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Suppose we're given the following Hamiltonian: $$\hat{H}=\frac{\omega}{\hbar} \left(\hat{S}_+^2+\hat{S}_-^2\right)$$ Suppose also that we measure $\vec{S}^2$ and get $6\hbar^2$, i.e. reduced to the $s=2$ subspace, and want to find all the possible energies (aka the eigenvalues of the Hamiltonian operator in the relevant basis).

Obviously the relevant basis consists of the eigenstates $\{|2,m\rangle\}$ of the spin projection operator. I calculated the matrix elements of $\hat{H}$ in this basis and got the following $5\times 5$ matrix:

$$\hat{H}=\hbar \omega \begin{pmatrix} ~ & |2,2\rangle & |2,1\rangle & |2,0\rangle & |2,-1\rangle & |2,-2\rangle\\ |2,2\rangle & 0 & 0 & 2\sqrt{6} & 0 & 0\\ |2,1\rangle & 0 & 0 & 0 & 6 & 0\\ |2,0\rangle & 2\sqrt{6} & 0 & 0 & 0 & 2\sqrt{6}\\ |2,-1\rangle & 0 & 6 & 0 & 0 & 0\\ |2,-2\rangle & 0 & 0 & 2\sqrt{6} & 0 & 0 \end{pmatrix}$$

It can be shown that the eigenvalues are $E=\pm 4 \sqrt{3} \hbar \omega, \pm 6\hbar \omega , 0$, which is indeed correct. However calculating them was a little bit tedious.

Now, it turns out that there exists a simpler matrix representation of $\hat{H}$ in the same basis. It has to do with the special structure of the Hamiltonian which has both raising and lowering operators squared. This naturally splits the basis into two groups: $\{ |2,2\rangle, |2,0\rangle,|2,-2\rangle \}$ and $\{ |2,1\rangle, |2,-1\rangle \}$ which are closed under the actions of $\hat{S}^2_{\pm}$. We can thus re-order the basis and get the following block-diagonal form

$$\hat{H}=\hbar \omega \begin{pmatrix} ~ & |2,1\rangle & |2,-1\rangle & |2,2\rangle & |2,0\rangle & |2,-2\rangle\\ |2,1\rangle & 0 & 6 & 0 & 0 & 0\\ |2,-1\rangle & 6 & 0 & 0 & 0 & 0\\ |2,2\rangle & 0 & 0 & 0 & 2\sqrt{6} & 0\\ |2,0\rangle & 0 & 0 & 2\sqrt{6} & 0 & 2\sqrt{6}\\ |2,-2\rangle & 0 & 0 & 0 & 2\sqrt{6} & 0 \end{pmatrix}$$

which is very convenient because now in order to find the eigenvalues we can analyze two smaller matrices. Thankfully, the eigenvalues turn out to be the same.

Question: we know from linear algebra that, in general, swapping/changing the order of rows/columns (which is exactly what happened here) changes the eigenvalues. However in this case the eigenvalues remained the same. I understand the physical reason behind it, but how can it be justified mathematically? Suppose we knew nothing about the structure of the Hamiltonian (or, alternatively, weren't smart enough to recognize that the basis can be conveniently broken into two "special" subgroups). Is there a mathematical way of finding the "best" ordering of basis vectors such that the matrix representation of a given operator assumes a block-diagonal form? And is there a mathematical justification for why the eigenvalues remain the same after we change the order of rows/columns? Maybe it has to do with the fact that the matrix (operator) is symmetric (Hermitian)?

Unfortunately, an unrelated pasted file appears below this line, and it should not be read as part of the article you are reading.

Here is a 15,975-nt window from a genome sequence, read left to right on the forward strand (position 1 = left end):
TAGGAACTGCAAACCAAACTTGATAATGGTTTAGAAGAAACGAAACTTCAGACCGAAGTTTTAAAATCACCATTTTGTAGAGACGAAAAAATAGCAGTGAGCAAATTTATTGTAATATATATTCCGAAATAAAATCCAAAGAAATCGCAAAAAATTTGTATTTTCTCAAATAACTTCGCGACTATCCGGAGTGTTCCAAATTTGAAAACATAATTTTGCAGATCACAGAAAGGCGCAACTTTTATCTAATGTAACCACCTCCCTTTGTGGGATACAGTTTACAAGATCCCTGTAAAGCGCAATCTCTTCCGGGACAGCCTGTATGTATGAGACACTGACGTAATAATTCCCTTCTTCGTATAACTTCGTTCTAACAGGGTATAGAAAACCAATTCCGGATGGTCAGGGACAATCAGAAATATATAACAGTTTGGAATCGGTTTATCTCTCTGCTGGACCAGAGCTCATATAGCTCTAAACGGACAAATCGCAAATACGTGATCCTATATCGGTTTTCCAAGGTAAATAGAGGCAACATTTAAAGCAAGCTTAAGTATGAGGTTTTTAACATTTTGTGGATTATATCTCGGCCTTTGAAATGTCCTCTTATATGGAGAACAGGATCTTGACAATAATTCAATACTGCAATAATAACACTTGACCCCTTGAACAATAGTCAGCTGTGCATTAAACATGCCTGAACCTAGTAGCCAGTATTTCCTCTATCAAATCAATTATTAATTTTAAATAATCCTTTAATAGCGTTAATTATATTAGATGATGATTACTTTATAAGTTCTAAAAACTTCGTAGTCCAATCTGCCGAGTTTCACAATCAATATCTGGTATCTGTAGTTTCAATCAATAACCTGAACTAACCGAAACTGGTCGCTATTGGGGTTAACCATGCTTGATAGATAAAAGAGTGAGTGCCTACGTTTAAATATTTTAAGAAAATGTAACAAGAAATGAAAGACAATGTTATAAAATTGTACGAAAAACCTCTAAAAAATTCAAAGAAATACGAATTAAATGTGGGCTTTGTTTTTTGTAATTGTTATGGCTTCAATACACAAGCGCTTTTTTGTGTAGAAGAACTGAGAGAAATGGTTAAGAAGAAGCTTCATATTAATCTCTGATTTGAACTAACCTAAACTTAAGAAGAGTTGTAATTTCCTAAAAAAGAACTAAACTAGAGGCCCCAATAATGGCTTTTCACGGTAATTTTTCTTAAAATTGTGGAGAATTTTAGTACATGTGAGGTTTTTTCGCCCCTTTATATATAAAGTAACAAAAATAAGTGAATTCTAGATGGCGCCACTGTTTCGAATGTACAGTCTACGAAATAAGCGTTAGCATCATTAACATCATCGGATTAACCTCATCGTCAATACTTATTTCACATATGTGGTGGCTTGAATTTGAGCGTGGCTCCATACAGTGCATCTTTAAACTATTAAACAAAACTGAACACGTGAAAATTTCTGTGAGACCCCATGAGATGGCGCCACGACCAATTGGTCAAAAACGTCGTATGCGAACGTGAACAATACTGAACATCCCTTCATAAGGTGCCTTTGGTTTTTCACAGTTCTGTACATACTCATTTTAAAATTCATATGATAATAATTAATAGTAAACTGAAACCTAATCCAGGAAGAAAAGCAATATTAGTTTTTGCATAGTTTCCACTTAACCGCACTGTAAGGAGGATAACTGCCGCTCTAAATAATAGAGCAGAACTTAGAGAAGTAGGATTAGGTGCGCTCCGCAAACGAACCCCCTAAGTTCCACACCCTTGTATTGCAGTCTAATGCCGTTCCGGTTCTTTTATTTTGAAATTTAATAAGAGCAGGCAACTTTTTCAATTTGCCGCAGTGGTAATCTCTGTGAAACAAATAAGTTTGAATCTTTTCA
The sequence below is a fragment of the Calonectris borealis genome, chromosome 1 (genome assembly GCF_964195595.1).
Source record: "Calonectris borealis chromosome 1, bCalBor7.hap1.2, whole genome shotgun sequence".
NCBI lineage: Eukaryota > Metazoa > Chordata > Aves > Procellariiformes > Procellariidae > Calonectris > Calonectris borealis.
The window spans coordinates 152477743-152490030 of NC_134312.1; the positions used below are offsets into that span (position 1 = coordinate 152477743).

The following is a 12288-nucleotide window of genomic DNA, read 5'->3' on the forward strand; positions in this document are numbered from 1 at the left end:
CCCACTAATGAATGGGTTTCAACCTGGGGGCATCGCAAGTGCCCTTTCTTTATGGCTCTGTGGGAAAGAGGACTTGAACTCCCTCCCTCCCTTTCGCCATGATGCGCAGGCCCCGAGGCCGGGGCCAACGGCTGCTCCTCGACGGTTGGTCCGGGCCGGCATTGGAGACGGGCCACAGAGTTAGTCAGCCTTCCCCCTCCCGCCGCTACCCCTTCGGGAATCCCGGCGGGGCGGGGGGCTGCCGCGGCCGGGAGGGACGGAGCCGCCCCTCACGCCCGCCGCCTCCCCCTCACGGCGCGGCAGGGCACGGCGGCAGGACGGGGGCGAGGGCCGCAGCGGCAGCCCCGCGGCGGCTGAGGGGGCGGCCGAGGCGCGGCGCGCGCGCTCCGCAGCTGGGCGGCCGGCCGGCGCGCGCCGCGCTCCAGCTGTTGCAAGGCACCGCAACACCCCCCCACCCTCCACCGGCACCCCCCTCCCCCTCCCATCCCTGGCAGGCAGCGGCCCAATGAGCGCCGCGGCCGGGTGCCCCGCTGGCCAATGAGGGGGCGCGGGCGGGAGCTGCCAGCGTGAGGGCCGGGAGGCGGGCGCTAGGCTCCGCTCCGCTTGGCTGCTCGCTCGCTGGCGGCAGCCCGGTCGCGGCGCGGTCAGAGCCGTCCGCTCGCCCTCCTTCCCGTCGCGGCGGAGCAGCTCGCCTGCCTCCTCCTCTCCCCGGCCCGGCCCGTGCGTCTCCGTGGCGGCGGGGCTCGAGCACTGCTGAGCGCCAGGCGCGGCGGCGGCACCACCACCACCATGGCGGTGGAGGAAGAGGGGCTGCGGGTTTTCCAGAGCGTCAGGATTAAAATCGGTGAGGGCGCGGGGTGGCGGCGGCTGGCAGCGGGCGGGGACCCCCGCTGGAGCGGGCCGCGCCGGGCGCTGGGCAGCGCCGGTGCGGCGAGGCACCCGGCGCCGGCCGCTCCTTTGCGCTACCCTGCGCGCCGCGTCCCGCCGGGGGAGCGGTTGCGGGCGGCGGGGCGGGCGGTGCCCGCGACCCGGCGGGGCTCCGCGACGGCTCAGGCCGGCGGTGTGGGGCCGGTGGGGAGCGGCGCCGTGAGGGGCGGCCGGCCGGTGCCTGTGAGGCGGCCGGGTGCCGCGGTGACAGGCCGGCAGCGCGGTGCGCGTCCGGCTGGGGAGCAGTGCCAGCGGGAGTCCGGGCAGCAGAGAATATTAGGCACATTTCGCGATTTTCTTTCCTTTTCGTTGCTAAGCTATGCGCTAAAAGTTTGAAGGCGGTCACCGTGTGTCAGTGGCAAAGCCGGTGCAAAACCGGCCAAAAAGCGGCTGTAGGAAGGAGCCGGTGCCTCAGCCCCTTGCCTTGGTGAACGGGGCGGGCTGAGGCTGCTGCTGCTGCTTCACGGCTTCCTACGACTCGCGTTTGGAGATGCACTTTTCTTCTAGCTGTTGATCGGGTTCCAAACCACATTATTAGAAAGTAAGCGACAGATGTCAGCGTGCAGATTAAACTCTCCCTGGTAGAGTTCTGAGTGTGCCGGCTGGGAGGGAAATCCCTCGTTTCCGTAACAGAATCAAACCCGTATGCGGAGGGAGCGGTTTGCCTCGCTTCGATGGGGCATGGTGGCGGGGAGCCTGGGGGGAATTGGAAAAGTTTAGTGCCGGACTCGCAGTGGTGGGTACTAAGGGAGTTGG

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  • $\begingroup$ Do you know that if a normal operator is diagonal in two different bases, then the eigenvalues (and their multiplicities) stay the same? $\endgroup$ – Qmechanic Sep 17 '20 at 18:23
  • $\begingroup$ @Qmechanic - I know that eigenvalues are independent of the choice of basis if that's what you mean. $\endgroup$ – grjj3 Sep 17 '20 at 18:33
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Your 2 matrices only differ by the same rearrangement of rows and columns, which does not change the eigenvalues. To be precise, let $P$ be the permutation that takes $\{|2,2\rangle,|2,1\rangle , |2,0\rangle , |2,-1\rangle , |2,-2\rangle)\}$ to $\{|2,1\rangle , |2,-1\rangle , |2,2\rangle, |2,0\rangle , |2,-2\rangle)\}$.

$P$ can be constructed by considering for instance \begin{align} |2,2\rangle\mapsto \left(\begin{array}{c}1\\ 0\\0 \\ 0 \\0 \end{array}\right) \end{align} etc, so that the first column of $P$ would be $(0,0,1,0,0)^\top$ and P would take $(1,0,0,0,0)^\top \to (0,0,1,0,0)^\top$.
Then your matrices are related by the similarity transformation $$ P\hat H_1 P^{-1}= \hat H_2 $$ and thus the eigenvalues of both are the same. Alternatively your matrices are related by a change of basis generated by $P$, so they both have the same eigenvalues.

(NB: I hope I have my $P^{-1}$ and $P$ in the right place, but the argument is sound.)

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  • $\begingroup$ Thank you! In other words, the following general mathematical statement holds: any simultaneous row-and-column permutation of a matrix keeps its eigenvalues unchanged. Correct? $\endgroup$ – grjj3 Sep 17 '20 at 19:29
  • $\begingroup$ yes. It is then equivalent to a change it basis where you re-order the vectors. In other words, you could have used your 2nd ordering of basis vectors all along; of course the eigenvalues don’t depend on this ordering. $\endgroup$ – ZeroTheHero Sep 17 '20 at 20:24

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